physical educationDid you know that May is National Physical Fitness and Sports Month? The Physical Activity Guidelines for Americans recommends 60 minutes of physical activity for children, at least five days a week.

Only 1 in 3 children achieves the minimum amount of physical activity they need each day.

Only 3.8 percent of elementary schools provide daily physical education.

With this in mind, it makes sense that schools build in time to ensure that children are both physically healthy and academically strong.   In order to accomplish both goals, more and more schools, often in communities of concentrated poverty, are expanding learning time. These schools are finding that increasing time for physical activity supports student health and school success. The additional active time relieves stress, decreases health risks, and creates attentive and happy learners.

Here are some reasons physical education helps specifically with learning success (source):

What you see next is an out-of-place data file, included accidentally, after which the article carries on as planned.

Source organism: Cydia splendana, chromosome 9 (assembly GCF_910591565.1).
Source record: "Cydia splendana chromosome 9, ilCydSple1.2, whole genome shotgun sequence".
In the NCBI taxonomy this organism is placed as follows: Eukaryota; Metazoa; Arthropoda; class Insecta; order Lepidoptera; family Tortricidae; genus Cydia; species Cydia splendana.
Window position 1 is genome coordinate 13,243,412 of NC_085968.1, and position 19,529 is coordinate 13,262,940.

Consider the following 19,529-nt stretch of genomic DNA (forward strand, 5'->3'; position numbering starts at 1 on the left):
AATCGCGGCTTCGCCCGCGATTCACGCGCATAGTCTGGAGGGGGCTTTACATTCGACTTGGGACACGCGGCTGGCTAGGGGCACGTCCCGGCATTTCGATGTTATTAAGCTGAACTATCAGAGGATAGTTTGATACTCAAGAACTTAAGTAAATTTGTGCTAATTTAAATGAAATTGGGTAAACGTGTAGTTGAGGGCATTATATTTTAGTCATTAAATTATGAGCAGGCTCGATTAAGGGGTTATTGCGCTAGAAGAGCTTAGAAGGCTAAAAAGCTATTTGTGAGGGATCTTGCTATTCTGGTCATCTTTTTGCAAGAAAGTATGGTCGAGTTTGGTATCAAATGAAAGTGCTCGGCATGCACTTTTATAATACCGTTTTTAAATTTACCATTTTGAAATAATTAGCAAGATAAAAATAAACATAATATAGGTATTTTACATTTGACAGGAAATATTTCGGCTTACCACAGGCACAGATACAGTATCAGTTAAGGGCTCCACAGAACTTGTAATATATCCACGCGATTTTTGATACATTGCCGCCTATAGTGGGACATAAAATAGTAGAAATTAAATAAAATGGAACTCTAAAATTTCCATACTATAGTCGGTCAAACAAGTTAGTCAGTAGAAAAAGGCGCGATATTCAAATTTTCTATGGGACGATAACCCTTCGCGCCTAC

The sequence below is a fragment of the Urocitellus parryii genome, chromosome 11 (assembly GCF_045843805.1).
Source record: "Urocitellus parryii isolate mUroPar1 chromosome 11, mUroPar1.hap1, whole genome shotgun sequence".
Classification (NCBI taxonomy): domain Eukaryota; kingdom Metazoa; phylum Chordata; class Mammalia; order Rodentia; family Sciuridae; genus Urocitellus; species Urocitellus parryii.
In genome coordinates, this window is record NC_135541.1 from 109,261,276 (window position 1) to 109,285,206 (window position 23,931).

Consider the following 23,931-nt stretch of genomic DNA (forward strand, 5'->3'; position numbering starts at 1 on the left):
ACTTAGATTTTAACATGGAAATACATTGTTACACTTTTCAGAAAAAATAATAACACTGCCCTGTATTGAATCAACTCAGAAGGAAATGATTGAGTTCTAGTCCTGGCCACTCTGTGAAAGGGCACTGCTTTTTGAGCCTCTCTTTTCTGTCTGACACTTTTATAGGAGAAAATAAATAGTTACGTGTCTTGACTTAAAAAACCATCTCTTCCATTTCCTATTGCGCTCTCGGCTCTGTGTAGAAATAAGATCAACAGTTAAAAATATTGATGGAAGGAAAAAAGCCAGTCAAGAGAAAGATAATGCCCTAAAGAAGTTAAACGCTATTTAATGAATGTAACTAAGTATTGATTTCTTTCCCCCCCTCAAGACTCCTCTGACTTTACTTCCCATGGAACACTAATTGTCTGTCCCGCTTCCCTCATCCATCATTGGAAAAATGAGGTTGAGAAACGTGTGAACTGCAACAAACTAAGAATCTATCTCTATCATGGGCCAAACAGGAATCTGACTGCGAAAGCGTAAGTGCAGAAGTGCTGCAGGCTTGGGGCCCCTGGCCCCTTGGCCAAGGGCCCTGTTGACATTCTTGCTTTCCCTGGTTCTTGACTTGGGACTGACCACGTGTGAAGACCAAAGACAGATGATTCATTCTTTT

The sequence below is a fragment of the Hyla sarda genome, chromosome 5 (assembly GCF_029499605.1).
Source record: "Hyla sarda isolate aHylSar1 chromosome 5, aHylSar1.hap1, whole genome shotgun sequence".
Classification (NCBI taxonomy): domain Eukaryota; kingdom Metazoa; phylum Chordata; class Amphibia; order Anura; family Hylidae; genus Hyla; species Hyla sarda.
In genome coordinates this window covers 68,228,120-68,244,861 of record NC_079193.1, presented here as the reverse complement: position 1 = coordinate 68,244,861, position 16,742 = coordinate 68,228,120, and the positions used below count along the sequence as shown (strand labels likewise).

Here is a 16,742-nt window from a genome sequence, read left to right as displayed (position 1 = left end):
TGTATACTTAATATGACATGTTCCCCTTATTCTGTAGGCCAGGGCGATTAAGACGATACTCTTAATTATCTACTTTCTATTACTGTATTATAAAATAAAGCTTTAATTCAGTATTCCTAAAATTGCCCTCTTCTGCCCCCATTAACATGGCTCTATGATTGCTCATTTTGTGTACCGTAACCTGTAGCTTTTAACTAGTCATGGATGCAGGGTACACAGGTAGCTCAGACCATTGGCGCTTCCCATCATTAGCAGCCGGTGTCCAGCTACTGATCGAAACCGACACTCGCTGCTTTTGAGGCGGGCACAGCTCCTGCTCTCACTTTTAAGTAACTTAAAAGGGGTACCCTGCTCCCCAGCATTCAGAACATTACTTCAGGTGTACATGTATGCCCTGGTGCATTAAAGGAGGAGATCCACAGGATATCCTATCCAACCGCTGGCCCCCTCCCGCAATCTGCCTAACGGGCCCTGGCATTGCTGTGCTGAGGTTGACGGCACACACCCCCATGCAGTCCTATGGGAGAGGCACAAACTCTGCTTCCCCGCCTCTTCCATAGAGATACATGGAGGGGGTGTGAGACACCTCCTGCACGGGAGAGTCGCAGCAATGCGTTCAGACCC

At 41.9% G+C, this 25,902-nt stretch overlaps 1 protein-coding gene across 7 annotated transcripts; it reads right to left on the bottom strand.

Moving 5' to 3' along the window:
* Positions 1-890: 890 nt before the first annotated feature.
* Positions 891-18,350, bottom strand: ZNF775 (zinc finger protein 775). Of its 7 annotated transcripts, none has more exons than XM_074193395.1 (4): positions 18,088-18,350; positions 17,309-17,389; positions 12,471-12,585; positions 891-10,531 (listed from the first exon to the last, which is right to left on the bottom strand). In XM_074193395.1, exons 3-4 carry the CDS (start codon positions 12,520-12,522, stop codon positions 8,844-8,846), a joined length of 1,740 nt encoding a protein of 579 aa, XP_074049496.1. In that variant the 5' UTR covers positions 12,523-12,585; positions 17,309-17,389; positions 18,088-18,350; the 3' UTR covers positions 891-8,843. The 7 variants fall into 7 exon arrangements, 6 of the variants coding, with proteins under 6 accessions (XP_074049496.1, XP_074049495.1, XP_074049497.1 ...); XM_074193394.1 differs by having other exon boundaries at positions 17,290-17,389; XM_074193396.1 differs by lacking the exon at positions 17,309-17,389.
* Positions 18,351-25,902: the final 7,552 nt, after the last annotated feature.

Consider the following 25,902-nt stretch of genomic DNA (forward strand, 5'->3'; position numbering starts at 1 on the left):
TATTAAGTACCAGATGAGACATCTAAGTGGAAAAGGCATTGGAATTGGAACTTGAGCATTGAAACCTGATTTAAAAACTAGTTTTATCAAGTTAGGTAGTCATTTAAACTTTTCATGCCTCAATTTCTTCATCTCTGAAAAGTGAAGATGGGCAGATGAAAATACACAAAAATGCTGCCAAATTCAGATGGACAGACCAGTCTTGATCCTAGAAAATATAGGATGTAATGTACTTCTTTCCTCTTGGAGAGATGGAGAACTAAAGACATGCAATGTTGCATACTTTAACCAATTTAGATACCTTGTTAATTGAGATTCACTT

• Children who are physically active tend to perform better in the classroom.
  • Children who are active and fit tend to have better school attendance and fewer discipline problems.
  • More P.E. time leads to improved grades and standardized test scores.
  • Activity breaks can improve cognitive performance and classroom behavior.

Schools can be creative with the time they use for physical activity.  Recess, classroom activity breaks, organized sports, and partnerships with community organizations like the Boys & Girls Club and YMCA  can be great possibilities that encourage children to be physically active.

How can you take action? First,  you can personally be more active and set goals for you and your family. Learn more, find fit tips and find out more ways to be active here. In order to create school change, check out this fact sheet about how schools can support quality physical activity during school time.